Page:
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The Burmese government has been urged to provide adequate medical care to education activists being held in Tharawaddy prison following reports that many of the detainees are suffering from serious health problems.
The All Burma Federation of Student Unions (ABFSU) on Thursday released a statement detailing the health complications faced by some of the group, arguing that the withholding of medical treatment is a sign that the government is lacking in “dignity”. The protesters are currently on trial in Tharawaddy for their part in a Letpadan sit-in, which was brutally broken up by police on 10 March,
Two activists have recently been removed from detention following dangerous deteriorations in their health: Tin Win, who collapsed in Tharawaddy courthouse on 3 June, has received surgery at Rangoon General Hospital. He reportedly received injuries to his neck and ribs after being beaten by police at Letpadan.
After collapsing on 10 June when he attended a court hearing, fellow activist Khin Hlaing was hospitalised and found to be suffering from a gastrointestinal rupture.
Khin Yu Yu, the mother of ABFSU central committee member Min Thwe Thit, told DVB after visiting the prison on Thursday that although he had suffered some injuries, his complaints pale in comparison to other detainees.
“His little and ring fingers are now crooked from the beating, but other than that he doesn’t have any major health problems. Others in detention including Thaw Zin and Htein Lin Aung have been feeling quite unwell,” said Khin Yu Yu.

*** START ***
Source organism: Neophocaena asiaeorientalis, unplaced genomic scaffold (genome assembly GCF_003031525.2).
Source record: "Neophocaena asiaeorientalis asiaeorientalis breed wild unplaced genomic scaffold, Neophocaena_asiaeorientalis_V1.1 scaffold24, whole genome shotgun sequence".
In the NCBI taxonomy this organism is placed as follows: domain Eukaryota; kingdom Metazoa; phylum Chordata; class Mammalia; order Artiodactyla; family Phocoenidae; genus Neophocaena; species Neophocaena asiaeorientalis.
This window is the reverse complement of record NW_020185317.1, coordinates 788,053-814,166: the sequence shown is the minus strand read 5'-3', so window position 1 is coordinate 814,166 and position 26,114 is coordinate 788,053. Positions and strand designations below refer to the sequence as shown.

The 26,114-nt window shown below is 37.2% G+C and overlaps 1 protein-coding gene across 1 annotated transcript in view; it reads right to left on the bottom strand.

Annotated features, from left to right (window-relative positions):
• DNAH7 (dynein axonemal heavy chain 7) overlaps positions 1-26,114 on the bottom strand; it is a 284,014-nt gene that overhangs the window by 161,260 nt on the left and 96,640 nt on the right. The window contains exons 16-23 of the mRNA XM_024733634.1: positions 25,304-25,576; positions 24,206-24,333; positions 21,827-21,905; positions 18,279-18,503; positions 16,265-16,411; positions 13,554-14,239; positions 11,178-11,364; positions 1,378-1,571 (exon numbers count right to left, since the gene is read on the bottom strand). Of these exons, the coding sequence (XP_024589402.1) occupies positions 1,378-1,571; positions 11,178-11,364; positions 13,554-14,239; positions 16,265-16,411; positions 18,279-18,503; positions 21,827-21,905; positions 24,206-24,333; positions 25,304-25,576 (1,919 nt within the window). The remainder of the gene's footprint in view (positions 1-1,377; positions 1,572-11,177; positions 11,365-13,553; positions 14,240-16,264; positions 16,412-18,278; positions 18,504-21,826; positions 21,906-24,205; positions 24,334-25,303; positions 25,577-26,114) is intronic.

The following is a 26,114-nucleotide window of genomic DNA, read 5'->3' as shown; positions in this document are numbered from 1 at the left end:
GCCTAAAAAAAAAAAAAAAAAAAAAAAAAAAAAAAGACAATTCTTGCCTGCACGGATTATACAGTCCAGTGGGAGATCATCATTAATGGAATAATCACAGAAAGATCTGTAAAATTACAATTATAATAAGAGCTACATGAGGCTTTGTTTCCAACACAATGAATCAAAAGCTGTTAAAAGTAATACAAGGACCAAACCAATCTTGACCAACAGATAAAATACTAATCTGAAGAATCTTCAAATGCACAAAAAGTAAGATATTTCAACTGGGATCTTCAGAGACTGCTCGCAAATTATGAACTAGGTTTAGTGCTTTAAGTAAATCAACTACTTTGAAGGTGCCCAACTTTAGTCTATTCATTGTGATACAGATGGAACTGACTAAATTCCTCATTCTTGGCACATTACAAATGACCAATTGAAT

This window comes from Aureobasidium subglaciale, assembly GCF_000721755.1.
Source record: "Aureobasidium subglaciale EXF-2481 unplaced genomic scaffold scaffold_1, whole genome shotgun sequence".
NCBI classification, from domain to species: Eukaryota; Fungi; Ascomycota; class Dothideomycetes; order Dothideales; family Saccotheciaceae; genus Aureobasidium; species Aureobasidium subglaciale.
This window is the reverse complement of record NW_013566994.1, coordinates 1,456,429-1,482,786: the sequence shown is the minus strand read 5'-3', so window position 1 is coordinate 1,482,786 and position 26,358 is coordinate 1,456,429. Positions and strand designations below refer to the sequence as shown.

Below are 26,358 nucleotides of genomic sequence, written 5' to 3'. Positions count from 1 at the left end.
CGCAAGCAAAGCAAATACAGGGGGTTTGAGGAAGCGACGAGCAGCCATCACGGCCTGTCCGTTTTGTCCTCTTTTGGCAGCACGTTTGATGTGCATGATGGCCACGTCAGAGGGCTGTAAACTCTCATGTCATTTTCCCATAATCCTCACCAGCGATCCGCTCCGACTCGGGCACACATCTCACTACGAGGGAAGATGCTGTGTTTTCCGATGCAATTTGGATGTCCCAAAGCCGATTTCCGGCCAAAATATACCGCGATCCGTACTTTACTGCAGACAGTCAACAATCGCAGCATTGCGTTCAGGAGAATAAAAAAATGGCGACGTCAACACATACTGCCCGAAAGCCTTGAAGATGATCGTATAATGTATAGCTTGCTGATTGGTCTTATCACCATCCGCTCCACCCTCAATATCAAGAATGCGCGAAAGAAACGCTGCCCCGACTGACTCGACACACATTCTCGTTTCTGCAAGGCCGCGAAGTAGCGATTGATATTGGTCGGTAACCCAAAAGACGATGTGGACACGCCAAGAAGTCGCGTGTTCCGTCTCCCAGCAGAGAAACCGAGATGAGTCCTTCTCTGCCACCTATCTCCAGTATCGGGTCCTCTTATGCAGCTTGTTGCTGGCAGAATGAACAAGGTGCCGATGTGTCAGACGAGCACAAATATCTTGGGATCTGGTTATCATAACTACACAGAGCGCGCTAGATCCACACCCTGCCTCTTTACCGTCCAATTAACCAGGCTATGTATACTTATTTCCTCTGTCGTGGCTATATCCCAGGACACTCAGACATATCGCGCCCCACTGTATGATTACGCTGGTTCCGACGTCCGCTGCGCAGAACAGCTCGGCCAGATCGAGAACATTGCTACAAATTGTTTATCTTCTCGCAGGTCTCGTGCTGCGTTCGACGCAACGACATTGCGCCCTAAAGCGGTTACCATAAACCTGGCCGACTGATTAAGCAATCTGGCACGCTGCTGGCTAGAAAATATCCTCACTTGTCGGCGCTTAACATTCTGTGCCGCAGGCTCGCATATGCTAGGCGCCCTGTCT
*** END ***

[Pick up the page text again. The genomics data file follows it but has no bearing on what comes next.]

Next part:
“My son said a girl named Khin Mar Nyein, who apparently has neurological problems, has been vomiting for several days,” she said.
Khin Yu Yu also said that several students in Tharawddy prison are still bruised from the beating they received three months ago, and are in need of medical attention.
Khin Moe Moe, a lawyer representing the students on trial, told DVB that around 20 of the activists being held are in poor health.
“I was told that around 20 people in the prison are in poor health, with swelling around the wounds from the beating becoming more and more visible on their bodies. Because the prison doctors would only prescribe painkillers when consulted about these injuries, many detainees are not bothering to speak to them,” said Khin Moe Moe.
The well-known Assistance Association for Political Prisoners-Burma (AAPPB) released a statement on 11 June urging the government and international community to ensure medical assistance and adequate living standards were provided to those in detention, detailing the health problems of a number of political prisoners in Burma.
“The health condition of Nay Myo Zin, currently serving a four-year-and-four-month sentence in Insein Prison and awaiting trial under further sections of [the] law, is a serious cause for concern; due to a problem with his spinal cord he is having difficulties walking,” the statement said.
The Yarzar Oo, one of the detained Unity journalists who were imprisoned after being found guilty of “exposing state secrets” following the publication an article alleging the existence of a secret chemical weapons factory in central Burma, is currently serving a seven-year sentence in Pakokku Prison and is suffering from complications relating to Hepatitis B, according to the statement.
There are an estimated 163 political prisoners currently incarcerated in Burma, with 442 activists awaiting trial for political actions, according to the AAPPB.